A new appreciation of freedom. After weeks of restrictions which many generations have never known, people will just want to live & make the most of every day. Cycling, travel, new places will figure, but also a warm glow about normality!
It might be that we are more cautious as a whole about congregating in public spaces, it might be that people ditch public transport for bikes or cars. It might be that we celebrate the reduction in pollution & emissions caused by our massive shift in behaviors & realise the potential we have as a human race to guide the planet to a more sustainable, greener future.
Local tourism & ‘stay-cations’ will make a comeback – this is great for the planet & great for everyone developing appreciation for what’s on our doorstep. Perhaps we can create bespoke cycling tours which depart from our guests homes? There is something unique about pedaling to a new place from your front door…
How are we reacting?
We’re looking to the future & doing what we can to serve our cycling community in the present! For example, we’re kicking off our first ‘virtual tour’ this Easter Weekend. Cyclists can join from all over the world & take part in indoor cycling workouts, stretching sessions, nutrition workshops & even enjoy a social night. It’s great to have the excuse to collaborate with cycling experts in lock-down here in Girona & is set to be a novel way to spend Easter.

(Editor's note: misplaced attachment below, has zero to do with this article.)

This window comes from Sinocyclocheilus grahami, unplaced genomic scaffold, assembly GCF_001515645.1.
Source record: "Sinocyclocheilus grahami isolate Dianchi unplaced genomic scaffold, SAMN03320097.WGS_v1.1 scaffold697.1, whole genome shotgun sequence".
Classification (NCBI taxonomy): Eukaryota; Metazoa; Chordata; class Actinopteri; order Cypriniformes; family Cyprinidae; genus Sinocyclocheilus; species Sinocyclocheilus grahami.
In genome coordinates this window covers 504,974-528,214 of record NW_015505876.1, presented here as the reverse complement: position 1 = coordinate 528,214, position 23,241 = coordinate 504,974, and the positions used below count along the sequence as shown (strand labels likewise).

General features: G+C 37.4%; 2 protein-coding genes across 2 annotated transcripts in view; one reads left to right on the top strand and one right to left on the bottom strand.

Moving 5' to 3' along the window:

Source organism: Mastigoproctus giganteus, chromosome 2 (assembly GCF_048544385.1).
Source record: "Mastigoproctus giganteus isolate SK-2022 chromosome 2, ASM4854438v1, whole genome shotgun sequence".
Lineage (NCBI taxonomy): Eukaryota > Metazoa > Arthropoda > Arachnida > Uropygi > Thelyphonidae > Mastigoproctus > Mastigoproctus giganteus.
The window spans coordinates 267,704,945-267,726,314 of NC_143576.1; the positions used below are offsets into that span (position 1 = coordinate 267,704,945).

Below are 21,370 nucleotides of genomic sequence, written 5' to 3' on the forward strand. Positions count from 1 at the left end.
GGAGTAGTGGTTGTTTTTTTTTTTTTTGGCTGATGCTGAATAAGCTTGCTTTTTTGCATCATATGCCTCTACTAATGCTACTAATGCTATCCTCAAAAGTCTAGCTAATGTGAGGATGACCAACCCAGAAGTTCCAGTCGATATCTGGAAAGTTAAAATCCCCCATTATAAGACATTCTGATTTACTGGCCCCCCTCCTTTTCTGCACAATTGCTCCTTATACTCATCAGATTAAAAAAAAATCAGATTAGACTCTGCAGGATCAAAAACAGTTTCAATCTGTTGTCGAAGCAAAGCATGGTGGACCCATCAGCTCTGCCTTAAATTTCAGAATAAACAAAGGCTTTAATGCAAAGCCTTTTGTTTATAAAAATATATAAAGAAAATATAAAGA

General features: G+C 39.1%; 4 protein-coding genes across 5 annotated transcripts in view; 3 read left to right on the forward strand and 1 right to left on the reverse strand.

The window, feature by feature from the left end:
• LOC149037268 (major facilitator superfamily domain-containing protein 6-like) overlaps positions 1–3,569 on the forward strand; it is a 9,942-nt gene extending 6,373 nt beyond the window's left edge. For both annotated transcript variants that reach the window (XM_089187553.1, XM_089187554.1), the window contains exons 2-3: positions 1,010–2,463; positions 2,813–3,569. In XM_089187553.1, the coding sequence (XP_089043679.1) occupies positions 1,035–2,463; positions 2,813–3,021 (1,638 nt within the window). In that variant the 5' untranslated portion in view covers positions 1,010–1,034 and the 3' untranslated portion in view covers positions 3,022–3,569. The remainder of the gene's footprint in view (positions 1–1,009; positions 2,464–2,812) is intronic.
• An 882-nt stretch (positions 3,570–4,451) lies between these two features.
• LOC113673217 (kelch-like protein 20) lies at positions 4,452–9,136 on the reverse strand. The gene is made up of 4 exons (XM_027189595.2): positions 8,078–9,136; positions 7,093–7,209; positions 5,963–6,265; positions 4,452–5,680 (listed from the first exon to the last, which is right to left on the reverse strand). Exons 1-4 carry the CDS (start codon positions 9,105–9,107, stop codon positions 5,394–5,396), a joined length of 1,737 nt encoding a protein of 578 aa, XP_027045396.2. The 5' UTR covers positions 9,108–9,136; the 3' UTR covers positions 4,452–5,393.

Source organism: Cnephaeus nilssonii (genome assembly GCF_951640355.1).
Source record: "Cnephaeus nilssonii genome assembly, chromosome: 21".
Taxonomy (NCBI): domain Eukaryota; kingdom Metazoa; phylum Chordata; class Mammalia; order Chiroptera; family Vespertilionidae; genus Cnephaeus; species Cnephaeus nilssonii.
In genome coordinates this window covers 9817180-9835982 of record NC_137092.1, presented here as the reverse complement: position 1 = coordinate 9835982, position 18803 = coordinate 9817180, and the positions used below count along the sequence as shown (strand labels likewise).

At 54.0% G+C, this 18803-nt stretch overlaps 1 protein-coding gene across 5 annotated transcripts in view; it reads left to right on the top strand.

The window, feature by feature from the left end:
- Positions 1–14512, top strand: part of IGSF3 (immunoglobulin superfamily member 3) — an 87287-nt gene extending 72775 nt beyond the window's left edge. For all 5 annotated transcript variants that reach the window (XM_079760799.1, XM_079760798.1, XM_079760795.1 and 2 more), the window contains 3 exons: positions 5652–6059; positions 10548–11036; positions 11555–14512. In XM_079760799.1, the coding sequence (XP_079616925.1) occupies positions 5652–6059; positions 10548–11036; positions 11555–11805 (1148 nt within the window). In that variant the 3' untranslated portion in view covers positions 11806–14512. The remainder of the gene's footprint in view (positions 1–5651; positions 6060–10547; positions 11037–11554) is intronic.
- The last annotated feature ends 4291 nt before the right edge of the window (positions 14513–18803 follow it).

In the short-term we’re looking to local Spanish tourism for a summer boost & making the most of the downtime to develop our website, tour itineraries & online shop – all critical steps which will help us get back to the new normal as quickly as possible. We’re helping our guests navigate the minefield of travel bans and move their planned tours to later in the year, or to 2021 – it’s a tough time for the world but we’re sure everyone will be hungry for travel & a bike ride when it’s safe again.
What do you think?
We’d love to hear from you about your cycling plans! How are you coping now? Where is the first place you’d like to ride? Why not take our Cyclists Travel Survey & be in with a chance to win a cycling holiday in Girona?!